“I don’t fear the man that has trained 10,000 kicks… I fear the man that has trained one kick, 10,000 times.” – Bruce Lee

In my current mesocycle of training under Flight (Barbell Shrugged) we have started from the very basics.  During this month it is very rare that we go over head at all, and are putting only training plates on the bar if anything at all.  Everything is about mobility and drilling the positions, every day, for hours a day.  This, at times, can become tedium.  Without a lot of weight on the bar it may seem redundant to lifters training in Weightlifting.  I have felt anxious around the barbell, without a lot of stress on my body I feel dismoured.  It is the same 1st three pulls from the ground, or some variation of, a hundred times a week or more (pull from ground with training plates, quad sitting pull, high-pulls, pause-pulls… you get the idea).  It started to remind me of my time in the Marines during training exercises, and more specifically, “Grass Week.”

When you first join the marines, they hand you a rifle about 4 days into being at boot camp.  At first you are excited: They just gave me an M-16, holy shit.  Soon, it becomes something you begin to resent.  You clean it several times a day without having ever fired it, they take you to the parade deck and you close-order drill… sometimes 8-hours or more a day.  The drill instructors are in your face for having even missed a movement by a fraction of a second, or a sliver of an inch.  Sometimes, you’re getting chewed out because somebody else fucked up.  This goes on for weeks.


Then Grass Week happens.  Grass Week is hell on Earth.  The drill instructors put you into certain firing positions, sometimes for hours at a time, making you dry fire your weapon constantly.  It feels like your body is put into a vice, sometimes parts of my body would go numb.  Others threw up from the pain.  You think you like the Prone Position… until you’re in it for 4 hours.  The High Kneeling is the worst.  Trigger pull after Trigger pull… hour after hour, day after day.  And that was just the beginning (combat training and the rest of your time in the Marine Corps is spent training various, more advanced gun drills).


Finally, they hand you some ammo and send you to the range.  It all starts to click.  Some of us had never fired a weapon at that point in our lives… and were all of sudden putting 10-shots (while reloading) into a dinner plate sized target at 300-yards in under 30 seconds.  The feeling when you first hit a 500-yard shot dead in the chest of your target with only iron sites, and you were thinking: Fuck, that’s so far, how am I going to hit that?  It soon becomes apparent why US Marines are considered the best general marksmen in the world.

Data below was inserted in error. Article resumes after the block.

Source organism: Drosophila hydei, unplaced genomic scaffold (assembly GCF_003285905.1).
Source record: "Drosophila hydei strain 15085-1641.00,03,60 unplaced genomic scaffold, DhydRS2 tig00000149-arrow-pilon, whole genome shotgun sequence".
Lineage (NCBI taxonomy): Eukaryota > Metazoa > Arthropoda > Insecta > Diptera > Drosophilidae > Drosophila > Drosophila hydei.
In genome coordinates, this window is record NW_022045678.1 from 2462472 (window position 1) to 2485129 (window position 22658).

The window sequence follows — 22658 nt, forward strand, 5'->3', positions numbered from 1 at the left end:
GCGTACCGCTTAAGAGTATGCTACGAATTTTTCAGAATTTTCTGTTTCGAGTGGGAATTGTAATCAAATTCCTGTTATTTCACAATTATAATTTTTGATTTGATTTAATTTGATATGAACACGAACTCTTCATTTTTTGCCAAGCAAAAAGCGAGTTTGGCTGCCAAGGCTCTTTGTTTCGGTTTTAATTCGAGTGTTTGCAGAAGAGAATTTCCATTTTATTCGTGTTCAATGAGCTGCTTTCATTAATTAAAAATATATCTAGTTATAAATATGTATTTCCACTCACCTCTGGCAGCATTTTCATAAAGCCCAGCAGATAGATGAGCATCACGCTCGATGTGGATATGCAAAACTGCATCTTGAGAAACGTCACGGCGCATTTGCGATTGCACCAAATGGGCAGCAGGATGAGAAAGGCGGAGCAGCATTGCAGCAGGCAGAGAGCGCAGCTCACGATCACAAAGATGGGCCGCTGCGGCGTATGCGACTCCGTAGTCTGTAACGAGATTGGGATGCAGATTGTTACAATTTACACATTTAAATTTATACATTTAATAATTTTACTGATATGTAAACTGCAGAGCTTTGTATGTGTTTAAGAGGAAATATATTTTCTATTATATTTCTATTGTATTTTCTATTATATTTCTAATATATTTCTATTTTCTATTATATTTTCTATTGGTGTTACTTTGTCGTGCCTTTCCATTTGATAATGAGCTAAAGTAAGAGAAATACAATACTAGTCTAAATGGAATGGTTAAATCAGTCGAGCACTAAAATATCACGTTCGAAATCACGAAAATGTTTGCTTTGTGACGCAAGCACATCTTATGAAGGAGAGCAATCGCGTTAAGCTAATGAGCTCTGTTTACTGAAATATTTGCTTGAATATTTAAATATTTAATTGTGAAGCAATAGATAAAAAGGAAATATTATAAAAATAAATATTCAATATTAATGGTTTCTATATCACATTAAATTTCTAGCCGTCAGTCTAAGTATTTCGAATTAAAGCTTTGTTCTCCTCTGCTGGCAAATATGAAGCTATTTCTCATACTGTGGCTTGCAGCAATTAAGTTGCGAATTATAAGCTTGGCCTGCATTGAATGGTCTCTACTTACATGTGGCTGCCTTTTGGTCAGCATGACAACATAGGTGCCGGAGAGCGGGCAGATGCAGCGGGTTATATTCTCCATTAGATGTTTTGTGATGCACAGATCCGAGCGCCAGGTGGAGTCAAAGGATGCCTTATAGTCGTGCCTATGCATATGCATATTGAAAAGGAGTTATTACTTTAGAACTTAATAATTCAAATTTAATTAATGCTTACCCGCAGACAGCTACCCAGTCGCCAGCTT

As I continue to train the pulls in this mesocycle, I am reminded of those times.  Pull after pull, sitting in mobility positions that are painful and uncomfortable.  One rep… 2,3,4,5,6…. it is endless.  When will they hand me some ammo?  When they feel I am ready, that’s when.  Barbell Shrugged has now become my Grass Week.  My current coach, Brendan McNeirney, while watching one of my videos said, “Try and lower the  barbell the same way you brought it up.” Really, does it matter how I lower the barbell to the ground?  Yes.  Yes it does.  I must drill the positions in order to fully implement my potential when the time comes to hit my 500-yard target.  This comes from maintaining the discipline to listen to the teachings and pay attention to the movements.  Let your body find itself.  Muscle memory will take foot, and soon it all becomes second nature.

By the end of my Marine Corps career, the rifle became a part of my body.  I slept with it, took it to the bathroom, ate with it, drilled with it, fought with it.  That cold piece of steel became an extension of who I was, and I became nothing short of a professional with it.  Eventually, the drills became more advanced: Box drills, Mozambique drills, double-taps, Urban combat drills, shooting and reloading while moving, geometry of fire…. the list becomes endless.  None of it would have been possible, and perhaps I may never have made it out of the war alive if it wasn’t for those first few months with the rifle… the drilling, the cleaning, the position training, the trigger pulls….


One day soon I will challenge myself again, with another piece of cold steel that is slowly but surely becoming an extension of myself… one day soon I will have to lift what seems impossible, or seemed impossible at one time.  One day soon… I will be back in the war.